Among the main U.S. business sectors, performance of Financials in particular has been disappointing, as have Healthcare stocks. These two sectors have been hindered at least partially by the uncertainty created by Presidential election campaign rhetoric targeting too-big-to-fail banks and drug pricing practices. Financials are also impacted by fear of the uncertain impacts of failures in the high-yield debt market (especially energy loans).
While the S&P 500 now provides a 2.10% dividend yield, the 10-year Treasury yield closed Friday at 1.75%. The CBOE Market Volatility Index (VIX), aka fear gauge, closed Friday at 13.62 and is back below the 15 threshold (and solidly in the zone of complacency) despite a couple of daily closes above 16 during the first half of April.
SPY chart review:
The SPDR S&P 500 Trust (SPY) closed Monday at 207.78 and remains above all its major moving averages (i.e., 20-day, 50-day, 100-day, and 200-day). It formed a bullish W-pattern in February, which was confirmed at the start of March on the breakout above 195. It then filled the bearish gap from 204, consolidated there, and then broke out to the upside in mid-March, retested new resistance-turned support at 204, and then started moving higher again last week to challenge previous resistance levels, starting with 209 (from December). The 50-day SMA is pointing upward bullishly and crossing up through the 100-day (near 200), with the 200-day not much further away (just beyond 201). On the other hand, volume has been falling. If price can’t break through the 209 level right away, SPY may pull back and trade in the channel between 204 and 209 until a catalyst emerges -- perhaps improving forward guidance as earnings are announced. After cycling back to neutral, oscillators RSI, MACD, and Slow Stochastic are back to overbought territory. I expect a retest of support at 204 before another attack on resistance at 209.
Latest sector rankings:
Relative sector rankings are based on our proprietary SectorCast model, which builds a composite profile of each equity ETF based on bottom-up aggregate scoring of the constituent stocks. The Outlook Score employs a forward-looking, fundamentals-based multifactor algorithm considering forward valuation, historical and projected earnings growth, the dynamics of Wall Street analysts’ consensus earnings estimates and recent revisions (up or down), quality and sustainability of reported earnings (forensic accounting), and various return ratios. It helps us predict relative performance over the next 1-3 months.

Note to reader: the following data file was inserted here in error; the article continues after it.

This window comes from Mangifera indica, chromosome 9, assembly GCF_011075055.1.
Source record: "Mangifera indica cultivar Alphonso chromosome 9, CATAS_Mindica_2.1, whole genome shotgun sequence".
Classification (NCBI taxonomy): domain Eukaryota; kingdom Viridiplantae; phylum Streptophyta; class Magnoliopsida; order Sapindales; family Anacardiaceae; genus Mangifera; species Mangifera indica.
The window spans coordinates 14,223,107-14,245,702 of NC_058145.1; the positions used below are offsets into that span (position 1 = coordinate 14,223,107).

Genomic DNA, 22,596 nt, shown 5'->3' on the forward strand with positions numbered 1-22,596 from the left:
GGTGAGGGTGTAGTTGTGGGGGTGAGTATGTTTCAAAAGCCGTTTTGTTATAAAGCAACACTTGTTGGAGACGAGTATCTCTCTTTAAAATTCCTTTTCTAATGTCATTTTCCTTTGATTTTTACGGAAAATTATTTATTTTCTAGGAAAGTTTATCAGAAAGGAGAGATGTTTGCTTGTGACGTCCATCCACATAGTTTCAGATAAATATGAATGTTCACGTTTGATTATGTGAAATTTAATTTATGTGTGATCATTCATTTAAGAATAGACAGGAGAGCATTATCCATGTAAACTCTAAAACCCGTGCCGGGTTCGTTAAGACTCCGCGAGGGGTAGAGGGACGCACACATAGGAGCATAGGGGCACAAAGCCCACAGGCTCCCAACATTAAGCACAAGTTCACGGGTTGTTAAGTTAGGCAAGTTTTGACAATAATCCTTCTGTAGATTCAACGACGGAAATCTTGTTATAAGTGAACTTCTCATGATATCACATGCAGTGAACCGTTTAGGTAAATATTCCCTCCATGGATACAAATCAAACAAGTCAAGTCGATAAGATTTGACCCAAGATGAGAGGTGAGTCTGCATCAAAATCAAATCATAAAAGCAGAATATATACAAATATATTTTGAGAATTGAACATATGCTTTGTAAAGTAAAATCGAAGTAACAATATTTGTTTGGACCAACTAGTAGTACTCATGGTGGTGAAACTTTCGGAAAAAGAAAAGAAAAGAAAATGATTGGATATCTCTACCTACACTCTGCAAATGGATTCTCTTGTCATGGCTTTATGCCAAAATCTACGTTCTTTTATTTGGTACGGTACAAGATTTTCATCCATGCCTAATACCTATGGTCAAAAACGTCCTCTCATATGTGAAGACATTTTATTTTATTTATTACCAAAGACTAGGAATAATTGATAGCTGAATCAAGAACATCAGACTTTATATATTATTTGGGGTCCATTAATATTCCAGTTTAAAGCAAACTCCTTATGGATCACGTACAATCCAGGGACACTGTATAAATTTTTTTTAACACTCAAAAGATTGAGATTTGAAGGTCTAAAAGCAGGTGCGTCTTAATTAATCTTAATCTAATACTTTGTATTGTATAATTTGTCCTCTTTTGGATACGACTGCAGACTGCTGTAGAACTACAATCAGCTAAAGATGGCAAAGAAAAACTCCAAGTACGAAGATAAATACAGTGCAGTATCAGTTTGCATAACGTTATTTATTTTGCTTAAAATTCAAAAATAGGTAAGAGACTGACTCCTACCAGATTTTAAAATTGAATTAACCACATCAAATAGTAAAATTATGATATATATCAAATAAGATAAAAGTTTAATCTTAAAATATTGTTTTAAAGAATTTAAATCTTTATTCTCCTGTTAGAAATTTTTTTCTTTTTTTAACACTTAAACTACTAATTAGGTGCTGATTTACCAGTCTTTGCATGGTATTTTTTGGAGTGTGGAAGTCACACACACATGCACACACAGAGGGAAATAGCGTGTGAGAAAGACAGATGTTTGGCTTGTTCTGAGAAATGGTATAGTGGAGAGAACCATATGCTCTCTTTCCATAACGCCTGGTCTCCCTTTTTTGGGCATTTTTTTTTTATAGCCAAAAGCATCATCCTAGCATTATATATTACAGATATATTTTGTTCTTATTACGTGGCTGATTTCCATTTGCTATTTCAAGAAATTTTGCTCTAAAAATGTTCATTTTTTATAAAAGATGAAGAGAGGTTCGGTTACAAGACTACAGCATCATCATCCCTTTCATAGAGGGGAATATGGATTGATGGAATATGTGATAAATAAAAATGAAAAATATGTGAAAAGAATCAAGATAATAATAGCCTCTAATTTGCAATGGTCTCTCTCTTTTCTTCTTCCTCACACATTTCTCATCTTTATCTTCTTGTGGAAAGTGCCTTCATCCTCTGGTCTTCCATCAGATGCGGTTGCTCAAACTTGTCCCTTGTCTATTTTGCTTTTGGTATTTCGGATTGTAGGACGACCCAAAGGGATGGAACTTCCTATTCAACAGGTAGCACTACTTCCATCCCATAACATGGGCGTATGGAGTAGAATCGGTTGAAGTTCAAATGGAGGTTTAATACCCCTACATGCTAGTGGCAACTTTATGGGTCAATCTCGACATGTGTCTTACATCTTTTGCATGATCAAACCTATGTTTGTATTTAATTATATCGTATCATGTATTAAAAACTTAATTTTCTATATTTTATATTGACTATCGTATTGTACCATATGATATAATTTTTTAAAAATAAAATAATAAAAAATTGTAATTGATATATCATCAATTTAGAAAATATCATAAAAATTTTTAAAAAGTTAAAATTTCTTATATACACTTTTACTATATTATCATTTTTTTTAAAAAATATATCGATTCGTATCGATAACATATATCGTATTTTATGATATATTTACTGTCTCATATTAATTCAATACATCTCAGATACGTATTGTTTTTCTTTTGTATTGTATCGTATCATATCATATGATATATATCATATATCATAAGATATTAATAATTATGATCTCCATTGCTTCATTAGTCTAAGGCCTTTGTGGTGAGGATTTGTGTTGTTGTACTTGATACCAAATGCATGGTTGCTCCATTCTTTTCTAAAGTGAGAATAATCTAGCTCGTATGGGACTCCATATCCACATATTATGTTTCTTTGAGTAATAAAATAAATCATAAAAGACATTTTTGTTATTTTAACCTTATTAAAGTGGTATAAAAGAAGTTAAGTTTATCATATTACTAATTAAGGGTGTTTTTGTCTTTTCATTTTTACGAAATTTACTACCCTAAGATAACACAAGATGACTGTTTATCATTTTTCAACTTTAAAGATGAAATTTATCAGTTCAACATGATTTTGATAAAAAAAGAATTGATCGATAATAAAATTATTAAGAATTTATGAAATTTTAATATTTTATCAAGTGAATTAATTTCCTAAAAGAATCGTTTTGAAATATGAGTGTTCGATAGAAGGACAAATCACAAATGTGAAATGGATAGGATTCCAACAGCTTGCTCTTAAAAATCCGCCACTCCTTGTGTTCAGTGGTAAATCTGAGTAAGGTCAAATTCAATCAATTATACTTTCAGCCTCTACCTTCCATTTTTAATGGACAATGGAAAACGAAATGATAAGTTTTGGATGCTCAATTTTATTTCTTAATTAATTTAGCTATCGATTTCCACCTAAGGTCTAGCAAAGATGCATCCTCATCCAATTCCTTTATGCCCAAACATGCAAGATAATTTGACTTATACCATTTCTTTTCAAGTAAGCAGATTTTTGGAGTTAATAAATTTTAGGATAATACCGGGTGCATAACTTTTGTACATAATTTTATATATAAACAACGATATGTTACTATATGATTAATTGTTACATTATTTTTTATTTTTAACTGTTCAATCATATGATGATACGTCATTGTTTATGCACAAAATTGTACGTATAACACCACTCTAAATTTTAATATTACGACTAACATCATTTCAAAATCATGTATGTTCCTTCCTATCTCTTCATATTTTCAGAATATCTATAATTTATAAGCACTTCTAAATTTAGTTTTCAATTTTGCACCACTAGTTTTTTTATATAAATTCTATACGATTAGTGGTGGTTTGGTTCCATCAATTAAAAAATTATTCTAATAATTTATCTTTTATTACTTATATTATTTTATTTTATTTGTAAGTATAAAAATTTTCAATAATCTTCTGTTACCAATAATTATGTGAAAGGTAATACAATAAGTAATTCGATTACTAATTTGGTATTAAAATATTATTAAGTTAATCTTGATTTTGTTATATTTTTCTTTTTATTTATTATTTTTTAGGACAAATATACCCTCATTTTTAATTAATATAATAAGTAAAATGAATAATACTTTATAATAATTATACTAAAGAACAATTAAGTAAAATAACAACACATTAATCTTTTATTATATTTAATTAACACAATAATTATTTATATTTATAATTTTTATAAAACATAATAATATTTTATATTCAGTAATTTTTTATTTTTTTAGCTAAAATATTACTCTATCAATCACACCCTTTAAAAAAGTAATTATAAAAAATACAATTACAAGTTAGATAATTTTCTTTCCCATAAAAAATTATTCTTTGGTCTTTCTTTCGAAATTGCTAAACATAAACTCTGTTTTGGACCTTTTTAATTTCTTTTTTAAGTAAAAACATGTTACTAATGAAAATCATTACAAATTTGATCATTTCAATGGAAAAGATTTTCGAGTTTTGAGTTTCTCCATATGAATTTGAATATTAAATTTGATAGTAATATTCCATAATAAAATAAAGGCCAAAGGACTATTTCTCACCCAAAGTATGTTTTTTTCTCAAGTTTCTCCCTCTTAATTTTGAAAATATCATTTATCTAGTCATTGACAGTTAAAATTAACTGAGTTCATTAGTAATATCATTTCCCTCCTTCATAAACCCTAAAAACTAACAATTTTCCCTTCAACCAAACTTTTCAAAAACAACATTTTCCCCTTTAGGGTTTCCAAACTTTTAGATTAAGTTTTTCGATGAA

In addition, SectorCast computes a Bull Score and Bear Score for each ETF based on recent price behavior of the constituent stocks on particularly strong and weak market days. High Bull score indicates that stocks within the ETF recently have tended toward relative outperformance when the market is strong, while a high Bear score indicates that stocks within the ETF have tended to hold up relatively well (i.e., safe havens) when the market is weak.
Outlook score is forward-looking while Bull and Bear are backward-looking. As a group, these three scores can be helpful for positioning a portfolio for a given set of anticipated market conditions. Of course, each ETF holds a unique portfolio of stocks and position weights, so the sectors represented will score differently depending upon which set of ETFs is used. We use the iShares that represent the ten major U.S. business sectors: Financial (IYF), Technology (IYW), Industrial (IYJ), Healthcare (IYH), Consumer Goods (IYK), Consumer Services (IYC), Energy (IYE), Basic Materials (IYM), Telecommunications (IYZ), and Utilities (IDU). Whereas the Select Sector SPDRs only contain stocks from the S&P 500, I prefer the iShares for their larger universe and broader diversity. Fidelity also offers a group of sector ETFs with an even larger number of constituents in each.
Here are some of my observations on this week’s scores:
1. Technology has regained the top spot with an Outlook score of 84, as it displays generally solid factor scores across the board, including the best forward long-term growth rate (13.9%), positive Wall Street analyst sentiment (net upward revisions to earnings estimates), and strong return ratios. Healthcare is in second with a 78 score, including a relatively low forward P/E (15.9x), a solid forward long-term annual growth rate (10.7%), and relatively good sell-side analyst sentiment. Consumer Goods (Staples/Noncyclical) is a close third with an Outlook score of 77, as it displays the best sell-side analyst sentiment and the highest return ratios, although its forward P/E is on the high side (18.7x). Rounding out the top five are Industrial, which continues to rise (bullish indication for the overall rankings), and Utilities, which continues to gradually fall (also bullish for the overall rankings). All five have an Outlook score above 50. Notably, Basic Materials has quickly fallen back as analyst upward revisions have tailed off, indicating that its recent jump in the rankings was likely a brief anomaly. Financial still displays the lowest aggregate forward P/E (14.9x), but the sector continues to be the target of analyst reductions to earnings estimates as the yield curve fails to steepen and the pace of the Fed’s plan to normalize short terms rates is more doubtful.
2. Energy remains mired firmly at the bottom with an Outlook score of 2 as the sector scores among the worst in all factors of the GARP model, including the highest forward P/E, which has risen to 30.5x as short-covering and speculative bottom-fishing in the sector continue. It remains the only sector to display a negative long-term growth rate. Telecom takes the other spot in the bottom two with an Outlook score of 20.